CB: If I can ask you something quite topical, there are lots of headlines today about new research that came out yesterday suggesting that global emissions from fossil fuels are projected to stall in 2015. How significant do you think that is? Do you think we are seeing the end of the period of soaring emissions?
MJ: Well, what you have seen is that there might have been a reduction in the growth rate of emissions. We have not stopped emissions, human activities still emit a lot of greenhouse gases in the atmosphere. And you see, when you emit CO2, about a quarter is absorbed by the ocean, about a quarter is absorbed by biomass and about 50% stays in the atmosphere. Now this 50% which is in the atmosphere is there for decades. Actually, the residence time of CO2 in the atmosphere is more in centuries than decades. So, even though the rate of emissions may be increasing a bit less than before, it still means that we inject even more CO2 in the atmosphere. So, unless we not only do that but reduce significantly the emissions, it will not be possible to stay under the 2C threshold. So yes, it’s better, it could have been worse. But it’s far, far from enough to keep under 2C. So we should not give the sort of…we should not have the illusion that yes, now we don’t have to worry any longer. Yes, i’m still worried because we still emit [a] significant amount and year after year – and this is what the WMO is monitoring on a regular basis – we break new records of concentration of greenhouse gases. A few months ago, we published the very latest news and once again, we have reached the highest level ever for concentration for CO2, for methane, for nitrous oxide and quite a few others. So, no the news are not yet good news. Only if we come to a good, strong ambitious agreement in Paris.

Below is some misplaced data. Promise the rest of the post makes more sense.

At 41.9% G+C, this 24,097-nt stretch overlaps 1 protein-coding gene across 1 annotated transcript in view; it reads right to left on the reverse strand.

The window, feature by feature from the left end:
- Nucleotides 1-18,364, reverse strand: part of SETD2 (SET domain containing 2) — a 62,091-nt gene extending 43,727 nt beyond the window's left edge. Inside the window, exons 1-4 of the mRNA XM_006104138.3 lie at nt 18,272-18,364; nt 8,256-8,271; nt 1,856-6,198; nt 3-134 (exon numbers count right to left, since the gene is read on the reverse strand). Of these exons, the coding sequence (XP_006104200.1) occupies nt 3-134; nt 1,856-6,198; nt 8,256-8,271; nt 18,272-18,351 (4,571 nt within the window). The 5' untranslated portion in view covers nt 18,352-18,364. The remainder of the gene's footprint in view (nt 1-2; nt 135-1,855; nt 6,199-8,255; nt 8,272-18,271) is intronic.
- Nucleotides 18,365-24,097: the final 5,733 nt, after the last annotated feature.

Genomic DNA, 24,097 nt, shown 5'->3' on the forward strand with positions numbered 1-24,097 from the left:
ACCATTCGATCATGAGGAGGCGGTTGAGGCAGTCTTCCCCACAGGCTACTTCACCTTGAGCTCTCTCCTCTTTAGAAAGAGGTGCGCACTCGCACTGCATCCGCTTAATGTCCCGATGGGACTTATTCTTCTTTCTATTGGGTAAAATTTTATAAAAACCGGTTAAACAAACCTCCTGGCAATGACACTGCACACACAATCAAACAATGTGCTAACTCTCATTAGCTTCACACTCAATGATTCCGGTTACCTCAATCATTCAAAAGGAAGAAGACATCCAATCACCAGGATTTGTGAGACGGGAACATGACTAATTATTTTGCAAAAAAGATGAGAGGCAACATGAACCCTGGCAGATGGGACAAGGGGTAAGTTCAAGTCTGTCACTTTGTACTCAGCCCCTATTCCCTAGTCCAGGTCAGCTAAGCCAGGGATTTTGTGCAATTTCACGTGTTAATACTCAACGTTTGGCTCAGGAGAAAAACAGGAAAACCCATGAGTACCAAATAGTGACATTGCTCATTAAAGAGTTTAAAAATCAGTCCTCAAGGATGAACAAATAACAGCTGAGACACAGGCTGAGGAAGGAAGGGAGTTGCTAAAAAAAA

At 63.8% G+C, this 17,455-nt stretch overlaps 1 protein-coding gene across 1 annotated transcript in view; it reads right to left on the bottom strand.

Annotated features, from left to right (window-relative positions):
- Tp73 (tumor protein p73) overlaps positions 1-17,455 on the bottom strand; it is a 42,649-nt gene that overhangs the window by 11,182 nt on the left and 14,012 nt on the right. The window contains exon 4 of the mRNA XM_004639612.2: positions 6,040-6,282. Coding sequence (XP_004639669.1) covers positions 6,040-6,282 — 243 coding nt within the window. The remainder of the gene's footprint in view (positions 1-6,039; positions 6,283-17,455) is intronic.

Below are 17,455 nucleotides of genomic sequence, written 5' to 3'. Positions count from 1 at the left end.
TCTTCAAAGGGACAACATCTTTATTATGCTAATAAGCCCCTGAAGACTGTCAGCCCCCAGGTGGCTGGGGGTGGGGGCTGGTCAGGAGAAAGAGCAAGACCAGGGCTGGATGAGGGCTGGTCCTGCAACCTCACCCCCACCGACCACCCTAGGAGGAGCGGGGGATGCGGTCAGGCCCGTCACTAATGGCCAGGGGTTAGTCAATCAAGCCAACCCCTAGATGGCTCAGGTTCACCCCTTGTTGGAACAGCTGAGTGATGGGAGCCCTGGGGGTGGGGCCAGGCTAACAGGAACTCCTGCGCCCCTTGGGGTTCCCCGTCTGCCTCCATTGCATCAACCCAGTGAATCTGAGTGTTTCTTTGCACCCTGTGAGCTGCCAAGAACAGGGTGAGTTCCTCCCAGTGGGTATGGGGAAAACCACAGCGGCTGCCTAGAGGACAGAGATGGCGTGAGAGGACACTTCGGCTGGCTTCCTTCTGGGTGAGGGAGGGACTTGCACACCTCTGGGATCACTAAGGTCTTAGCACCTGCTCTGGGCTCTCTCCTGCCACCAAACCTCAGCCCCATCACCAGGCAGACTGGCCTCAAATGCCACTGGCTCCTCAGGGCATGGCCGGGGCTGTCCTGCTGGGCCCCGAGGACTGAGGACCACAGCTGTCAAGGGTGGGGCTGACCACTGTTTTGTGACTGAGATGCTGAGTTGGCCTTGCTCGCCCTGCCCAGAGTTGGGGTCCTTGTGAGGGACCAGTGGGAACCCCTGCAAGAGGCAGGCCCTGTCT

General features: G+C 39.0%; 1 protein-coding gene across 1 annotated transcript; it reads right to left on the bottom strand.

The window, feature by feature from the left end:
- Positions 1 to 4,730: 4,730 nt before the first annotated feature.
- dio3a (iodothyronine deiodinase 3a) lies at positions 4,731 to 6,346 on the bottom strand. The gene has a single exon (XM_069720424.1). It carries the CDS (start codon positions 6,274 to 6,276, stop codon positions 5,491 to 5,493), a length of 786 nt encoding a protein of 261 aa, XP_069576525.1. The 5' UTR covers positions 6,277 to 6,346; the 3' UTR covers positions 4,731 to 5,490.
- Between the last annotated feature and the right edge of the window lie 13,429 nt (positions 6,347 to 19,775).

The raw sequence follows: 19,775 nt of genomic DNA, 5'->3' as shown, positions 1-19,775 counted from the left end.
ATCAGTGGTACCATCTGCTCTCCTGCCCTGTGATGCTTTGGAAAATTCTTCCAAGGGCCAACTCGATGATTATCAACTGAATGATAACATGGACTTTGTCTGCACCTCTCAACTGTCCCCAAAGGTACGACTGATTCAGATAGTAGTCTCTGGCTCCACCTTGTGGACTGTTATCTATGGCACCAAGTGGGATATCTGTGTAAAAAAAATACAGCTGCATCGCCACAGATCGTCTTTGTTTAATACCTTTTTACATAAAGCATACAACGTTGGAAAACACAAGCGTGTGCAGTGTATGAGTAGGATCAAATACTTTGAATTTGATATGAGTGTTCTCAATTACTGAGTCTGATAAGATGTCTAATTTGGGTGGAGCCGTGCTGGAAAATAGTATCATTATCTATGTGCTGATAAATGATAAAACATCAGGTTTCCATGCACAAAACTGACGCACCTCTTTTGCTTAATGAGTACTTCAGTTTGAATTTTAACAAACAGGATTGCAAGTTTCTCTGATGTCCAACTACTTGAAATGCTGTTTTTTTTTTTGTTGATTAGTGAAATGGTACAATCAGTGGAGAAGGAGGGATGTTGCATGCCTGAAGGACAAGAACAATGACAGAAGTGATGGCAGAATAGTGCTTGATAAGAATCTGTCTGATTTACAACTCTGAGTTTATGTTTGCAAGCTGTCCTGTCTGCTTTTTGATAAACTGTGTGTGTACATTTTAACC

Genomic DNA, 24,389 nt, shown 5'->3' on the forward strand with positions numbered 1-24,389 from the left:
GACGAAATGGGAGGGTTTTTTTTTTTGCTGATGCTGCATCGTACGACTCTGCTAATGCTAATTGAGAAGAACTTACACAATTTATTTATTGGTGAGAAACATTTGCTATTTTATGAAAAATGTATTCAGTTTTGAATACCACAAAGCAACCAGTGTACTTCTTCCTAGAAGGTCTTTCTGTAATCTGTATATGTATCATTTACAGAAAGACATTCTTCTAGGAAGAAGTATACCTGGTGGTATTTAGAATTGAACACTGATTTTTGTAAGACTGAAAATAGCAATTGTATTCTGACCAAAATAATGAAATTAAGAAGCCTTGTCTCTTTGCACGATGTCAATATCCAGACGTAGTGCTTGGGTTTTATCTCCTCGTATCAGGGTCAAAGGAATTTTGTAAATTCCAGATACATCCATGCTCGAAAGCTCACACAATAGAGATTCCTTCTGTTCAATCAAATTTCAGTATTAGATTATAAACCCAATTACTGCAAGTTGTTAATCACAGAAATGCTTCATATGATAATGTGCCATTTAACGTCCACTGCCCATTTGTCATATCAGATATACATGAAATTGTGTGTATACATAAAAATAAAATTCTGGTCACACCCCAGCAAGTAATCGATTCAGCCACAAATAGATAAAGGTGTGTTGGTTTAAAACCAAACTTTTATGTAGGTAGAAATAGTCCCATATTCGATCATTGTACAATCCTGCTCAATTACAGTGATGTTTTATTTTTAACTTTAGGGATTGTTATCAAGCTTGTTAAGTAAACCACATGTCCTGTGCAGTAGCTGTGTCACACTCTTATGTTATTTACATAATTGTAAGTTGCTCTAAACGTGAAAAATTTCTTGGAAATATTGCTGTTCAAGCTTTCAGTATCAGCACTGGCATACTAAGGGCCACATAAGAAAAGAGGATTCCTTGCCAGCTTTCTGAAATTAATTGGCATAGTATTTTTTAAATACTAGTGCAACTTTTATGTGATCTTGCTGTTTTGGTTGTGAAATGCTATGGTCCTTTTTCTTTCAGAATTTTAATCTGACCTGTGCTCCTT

CB: At the same time as the 400ppm concentration announcement it was also announced that we’d passed 1C above preindustrial temperatures. Those two milestones together, how powerful do you think that was?
MJ: Yeah, you know when we talk about 2C it is important to realise it’s not 2C from now, we are already 1C behind us, down. So the only margin we have if we want to stay under 2C is to keep the next warming to less than 1C – one plus one is two. So, we have less than 1C now left and it’s not very much. We felt it was important for the negotiators to know that these are, unfortunately, very solid facts. This year, 2015, although it’s not completely finished will most likely end up as the warmest year on record – by a significant margin, not just a marginal [amount]. It’s a significant margin. So, all that adds to the urgency. It is still possible to stay under 2C but it requires bold and ambitious action.
CB: You mentioned the hottest year on record – the conversations are actually quite similar. In the same way that you said a slowing growth rate in emissions doesn’t signify a trend, one hottest year on record – or perhaps 2014 and 2015 – also doesn’t signify a trend just yet, so how do you suggest we talk about these kind of things?